Tim Lincecum narrowly defeats Cardinals duo for second straight NL Cy Young

Leave a comment

Showing more than ever before that they’re smartly willing to look beyond win-loss records to determine the league’s best pitcher, the Baseball Writers Association of America followed up their selection of 16-game winner Zack Greinke as AL Cy Young by giving 15-game winner Tim Lincecum the NL award.
Lincecum received just 11 of 32 first-place votes, which is actually one fewer than Adam Wainwright, but was second on 12 ballots and third on nine ballots to narrowly defeat runner-up Chris Carpenter. Wainwright finished third, because while a dozen voters were still swayed by his league-leading win total 15 of 32 ballots placed him third.
Javier Jazquez and Dan Haren were the only other pitchers to receive votes on the three-line ballots, both at the expense of Carpenter being absent. Vazquez received a second-place vote and Haren got a third-place nod. Cardinals fans will no doubt be upset about the NL balloting, but Lincecum and Greinke are the rightful choices as the best pitchers in each league and the fact that the BBWAA awarded two guys who combined for just 31 wins is a big step in the right direction.
Lincecum joins Greg Maddux, Randy Johnson, Sandy Koufax, Roger Clemens, Pedro Martinez, Denny McLain, and Jim Palmer as back-to-back Cy Young winners, which is pretty amazing company for the 25-year-old Giants ace. Perhaps just as amazing is the BBWAA producing the exact same order, one through five, as my ballot. Actually, so far three of the four major awards have matched my picks, and I’m hopeful that the BBWAA can continue their logical voting next week with Joe Mauer and Albert Pujols as the MVPs.

Aledmys Diaz is trying to improve his defense with strobe glasses

Getty Images
4 Comments

MLB.com’s Jenifer Langosch reports that Cardinals’ shortstop Aledmys Diaz has been sporting a new look around Busch Stadium with a pair of “strobe glasses,” technology-enhanced specs designed to help athletes focus on the ball. Like a strobe light, the lenses of these glasses affect a player’s vision by rapidly changing opacity, giving its wearers the illusion that the objects they see are moving more slowly than normal. Once a player adjusts to the new speed of play, they gain a greater sense of control and are able to time their actions with more precision.

Diaz isn’t the first MLB player to utilize the technology, just the first Cardinals’ player to do so. It’s been tested by Bryce Harper, Corey Brown, Tommy Joseph, Austin Hedges and Joe Mauer, among others around the league, and has been used for everything from refining a catcher’s reflexes behind the plate to tweaking a hitter’s ability to track a pitch. Per Langosch, Diaz has been using the glasses to hone in on the ball during pregame drills, increasing both his confidence and response time on the field and improving his defense at short.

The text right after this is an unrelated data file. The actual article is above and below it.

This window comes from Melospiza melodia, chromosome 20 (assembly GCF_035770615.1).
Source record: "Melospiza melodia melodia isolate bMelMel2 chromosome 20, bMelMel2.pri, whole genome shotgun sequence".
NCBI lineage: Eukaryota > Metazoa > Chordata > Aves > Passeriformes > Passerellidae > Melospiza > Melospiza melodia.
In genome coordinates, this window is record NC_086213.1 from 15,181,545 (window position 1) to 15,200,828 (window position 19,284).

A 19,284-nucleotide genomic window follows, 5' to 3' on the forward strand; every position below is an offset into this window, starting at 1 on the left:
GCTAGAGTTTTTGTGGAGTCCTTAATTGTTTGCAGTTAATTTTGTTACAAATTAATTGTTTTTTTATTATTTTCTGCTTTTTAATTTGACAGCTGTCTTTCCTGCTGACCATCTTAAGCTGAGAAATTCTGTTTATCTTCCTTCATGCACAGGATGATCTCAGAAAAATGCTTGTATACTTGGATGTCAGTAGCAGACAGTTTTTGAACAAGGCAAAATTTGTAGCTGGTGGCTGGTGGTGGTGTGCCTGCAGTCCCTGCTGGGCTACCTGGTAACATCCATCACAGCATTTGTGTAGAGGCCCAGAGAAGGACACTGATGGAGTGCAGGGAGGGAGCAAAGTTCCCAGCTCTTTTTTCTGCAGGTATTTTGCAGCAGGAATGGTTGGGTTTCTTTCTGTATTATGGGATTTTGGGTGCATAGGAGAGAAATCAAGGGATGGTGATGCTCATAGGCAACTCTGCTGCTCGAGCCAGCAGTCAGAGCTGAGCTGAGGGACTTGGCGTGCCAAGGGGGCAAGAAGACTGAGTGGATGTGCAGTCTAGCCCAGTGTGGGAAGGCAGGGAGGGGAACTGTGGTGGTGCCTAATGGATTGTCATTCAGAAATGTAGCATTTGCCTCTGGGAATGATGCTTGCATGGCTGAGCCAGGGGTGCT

The shortstop has been the focus of some concern this season after seeing a sizable dip in his production at the plate, and his five fielding errors, 0.6 UZR and 0.6 fWAR haven’t helped matters, either. He sustained a minor thumb injury during an at-bat on Friday night, and was left off of the Cardinals’ starting lineup on Saturday, though manager Mike Matheny didn’t rule out his ability to pinch-hit during the series. While the strobe glasses are a good start, Diaz will need more than a pair of specs to match the spotlight-worthy performance he turned out during his rookie season in 2016.

Eduardo Rodriguez could rejoin the Red Sox rotation in July

Getty Images
Leave a comment

Red Sox’ left-hander Eduardo Rodriguez may finally get a chance at cracking the rotation again, assuming all goes well in Double-A Portland first. Rodriguez took the field prior to the club’s afternoon session with the Angels, firing 68 pitches in a simulated game as he prepared for an upcoming rehab assignment in Portland on Thursday.

The 24-year-old southpaw suffered a right knee subluxation during pregame warmups on June 1, and it’s been a slow path to recovery ever since. It’s not the first time Rodriguez has had issues with his right knee — he sustained a similar injury during spring training last year — and this time around, the Red Sox weren’t about to gamble with their starter’s health. Ian Browne of MLB.com reports that Rodriguez was put in a knee brace and underwent exercises designed to help him regain some mobility and stability while he worked back up to full strength on the mound.

He’ll still need to prove he can throw a 75- to 80-pitch outing in Double-A, and barring any significant setbacks, will likely rejoin the Red Sox’ pitching staff when they visit the Rangers next month. In the meantime, the club will continue to cycle starters through the No. 5 spot, which has seen no fewer than three different pitchers since Rodriguez hit the disabled list. The lefty is 4-2 in 10 starts this season after logging a 3.54 ERA, 3.1 BB/9 and career-high 9.6 SO/9 through his first 61 innings.